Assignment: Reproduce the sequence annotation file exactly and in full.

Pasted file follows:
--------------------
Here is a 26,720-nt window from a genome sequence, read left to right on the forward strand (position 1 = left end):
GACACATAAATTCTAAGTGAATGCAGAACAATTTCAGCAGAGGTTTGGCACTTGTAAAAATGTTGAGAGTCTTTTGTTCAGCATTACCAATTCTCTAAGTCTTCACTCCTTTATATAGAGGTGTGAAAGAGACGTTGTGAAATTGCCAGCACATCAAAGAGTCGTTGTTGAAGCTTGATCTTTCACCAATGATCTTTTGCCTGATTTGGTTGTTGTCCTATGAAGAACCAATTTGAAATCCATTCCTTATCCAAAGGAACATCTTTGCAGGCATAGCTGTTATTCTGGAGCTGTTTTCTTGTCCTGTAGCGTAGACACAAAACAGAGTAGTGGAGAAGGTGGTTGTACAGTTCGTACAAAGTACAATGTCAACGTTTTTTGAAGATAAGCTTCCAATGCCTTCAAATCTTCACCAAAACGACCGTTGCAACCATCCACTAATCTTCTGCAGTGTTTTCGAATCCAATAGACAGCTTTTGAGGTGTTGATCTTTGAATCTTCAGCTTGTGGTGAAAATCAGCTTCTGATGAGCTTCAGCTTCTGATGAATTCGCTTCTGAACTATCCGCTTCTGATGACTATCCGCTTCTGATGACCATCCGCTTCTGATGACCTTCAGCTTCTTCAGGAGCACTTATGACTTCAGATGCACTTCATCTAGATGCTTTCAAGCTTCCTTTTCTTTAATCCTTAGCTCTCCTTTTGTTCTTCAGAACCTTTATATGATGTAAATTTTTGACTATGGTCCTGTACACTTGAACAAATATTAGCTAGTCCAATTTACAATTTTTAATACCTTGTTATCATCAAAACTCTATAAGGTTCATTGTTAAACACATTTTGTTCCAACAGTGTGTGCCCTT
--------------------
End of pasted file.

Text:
Here is a 26,720-nt window from a genome sequence, read left to right on the forward strand (position 1 = left end):
GACACATAAATTCTAAGTGAATGCAGAACAATTTCAGCAGAGGTTTGGCACTTGTAAAAATGTTGAGAGTCTTTTGTTCAGCATTACCAATTCTCTAAGTCTTCACTCCTTTATATAGAGGTGTGAAAGAGACGTTGTGAAATTGCCAGCACATCAAAGAGTCGTTGTTGAAGCTTGATCTTTCACCAATGATCTTTTGCCTGATTTGGTTGTTGTCCTATGAAGAACCAATTTGAAATCCATTCCTTATCCAAAGGAACATCTTTGCAGGCATAGCTGTTATTCTGGAGCTGTTTTCTTGTCCTGTAGCGTAGACACAAAACAGAGTAGTGGAGAAGGTGGTTGTACAGTTCGTACAAAGTACAATGTCAACGTTTTTTGAAGATAAGCTTCCAATGCCTTCAAATCTTCACCAAAACGACCGTTGCAACCATCCACTAATCTTCTGCAGTGTTTTCGAATCCAATAGACAGCTTTTGAGGTGTTGATCTTTGAATCTTCAGCTTGTGGTGAAAATCAGCTTCTGATGAGCTTCAGCTTCTGATGAATTCGCTTCTGAACTATCCGCTTCTGATGACTATCCGCTTCTGATGACCATCCGCTTCTGATGACCTTCAGCTTCTTCAGGAGCACTTATGACTTCAGATGCACTTCATCTAGATGCTTTCAAGCTTCCTTTTCTTTAATCCTTAGCTCTCCTTTTGTTCTTCAGAACCTTTATATGATGTAAATTTTTGACTATGGTCCTGTACACTTGAACAAATATTAGCTAGTCCAATTTACAATTTTTAATACCTTGTTATCATCAAAACTCTATAAGGTTCATTGTTAAACACATTTTGTTCCAACAGTGTGTGCCCTT